What the PCUSA confessions say about marriage
By Carmen Fowler, The Layman, December 14, 2009
Recognizing that what is not said can be as instructive as what is said, it is interesting to note that the General Assembly Task Force on Christian Marriage and Civil Unions “pays no attention to major sections on marriage in three of the church’s confessions,” according to Alan Wisdom’s analysis for the Institute on Religion & Democracy.
As ordained servants in the Presbyterian Church (USA), elders, deacons and ministers of the Word:
We sincerely receive and adopt the essential tenets of the Reformed faith as expressed in the confessions of our church as authentic and reliable expositions of what Scripture leads us to believe and do, and we commit to be instructed and led by those confessions as we lead the people of God; and
We commit to fulfill our office in obedience to Jesus Christ, under the authority of Scripture, and to be continually guided by our confessions. (W-4.04003 c and d)
So, exactly what do our confessions say about marriage?
Chapter 29 of the Second Helvetic Confession offers instruction on singleness, marriage and parenting. Paragraph 5.246 reads:
For marriage (which is the medicine of incontinency, and continency itself) was instituted by the Lord God Himself, who blessed it most bountifully, and willed man and woman to cleave one to the other inseparably, and to live together in complete love and concord (Matthew 19:4ff). Whereupon we know that the apostle said: “Let marriage be held in honor among all, and let the marriage bed be undefiled” (Hebrews 13:4). And again, “If a girl marries, she does not sin” (I Corinthians 7:28).
In its 1647 text, The Westminster Confession of Faith covers marriage and divorce in chapter XXIV. What now appears in our Book of Confessions are two columns of edited text, one representing changes made by the former PCUS and the former UPCUSA. What we now have appears as paragraphs 6.131-.136, which read:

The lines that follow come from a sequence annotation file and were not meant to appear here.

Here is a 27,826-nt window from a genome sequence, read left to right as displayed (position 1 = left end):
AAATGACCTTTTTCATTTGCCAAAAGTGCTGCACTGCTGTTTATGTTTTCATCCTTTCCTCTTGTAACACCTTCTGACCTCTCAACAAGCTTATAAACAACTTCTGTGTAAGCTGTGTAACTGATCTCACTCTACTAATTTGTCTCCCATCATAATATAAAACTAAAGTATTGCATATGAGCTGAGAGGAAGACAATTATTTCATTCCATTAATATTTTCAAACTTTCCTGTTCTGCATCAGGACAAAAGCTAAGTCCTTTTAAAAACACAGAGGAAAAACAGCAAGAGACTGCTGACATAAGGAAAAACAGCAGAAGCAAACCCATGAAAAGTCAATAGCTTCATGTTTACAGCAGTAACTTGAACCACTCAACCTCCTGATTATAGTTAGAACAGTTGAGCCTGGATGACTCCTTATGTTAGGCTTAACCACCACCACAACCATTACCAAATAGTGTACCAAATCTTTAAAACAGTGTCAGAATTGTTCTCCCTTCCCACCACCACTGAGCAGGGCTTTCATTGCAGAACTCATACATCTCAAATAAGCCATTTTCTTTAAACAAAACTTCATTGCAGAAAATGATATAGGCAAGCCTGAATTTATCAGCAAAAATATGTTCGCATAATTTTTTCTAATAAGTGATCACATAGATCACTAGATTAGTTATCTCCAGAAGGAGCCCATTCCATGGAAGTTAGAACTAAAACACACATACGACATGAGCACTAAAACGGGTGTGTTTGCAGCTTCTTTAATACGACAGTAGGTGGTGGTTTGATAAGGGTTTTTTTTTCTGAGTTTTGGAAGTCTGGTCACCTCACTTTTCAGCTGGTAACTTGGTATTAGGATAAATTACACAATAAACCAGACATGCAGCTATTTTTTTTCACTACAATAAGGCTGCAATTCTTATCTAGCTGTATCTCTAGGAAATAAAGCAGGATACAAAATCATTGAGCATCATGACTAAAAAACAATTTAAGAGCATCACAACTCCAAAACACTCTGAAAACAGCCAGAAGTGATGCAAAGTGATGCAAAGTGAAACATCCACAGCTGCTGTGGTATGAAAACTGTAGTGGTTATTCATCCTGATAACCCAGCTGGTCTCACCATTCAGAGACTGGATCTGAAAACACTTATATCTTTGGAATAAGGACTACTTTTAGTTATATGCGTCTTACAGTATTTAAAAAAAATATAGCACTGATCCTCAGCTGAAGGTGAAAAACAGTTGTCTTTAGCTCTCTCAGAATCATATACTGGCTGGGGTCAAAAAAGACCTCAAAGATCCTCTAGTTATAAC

The United Presbyterian Church
in the United States of America
Christian marriage is an institution ordained by God, blessed by our Lord Jesus Christ, established and sanctified for the happiness and welfare of mankind, into which spiritual and physical union one man and one woman enter, cherishing a mutual esteem and love, bearing with each other’s infirmities and weaknesses, comforting each other in trouble, providing in honesty and industry for each other and for their household, praying for each other, and living together the length of their days as heirs of the grace of life.
Because the corruption of man is apt unduly to put asunder those whom God has joined together in marriage, and because the Church is concerned with the establishment of marriage in the Lord as Scriptures sets it forth, and with the present penitence as well as with the past innocence or guilt of those whose marriage has been broken; therefore as a breach of that holy relation may occasion divorce, so remarriage after a divorce granted on grounds explicitly stated in Scripture or implicit in the gospel of Christ may be sanctioned in keeping with his redemptive gospel, when sufficient penitence for sin and failure is evident, and a firm purpose of and endeavor after Christian marriage is manifest.
The Presbyterian Church
in the United States
Marriage is a union between one man and one woman, designed by God to last so long as they both shall live.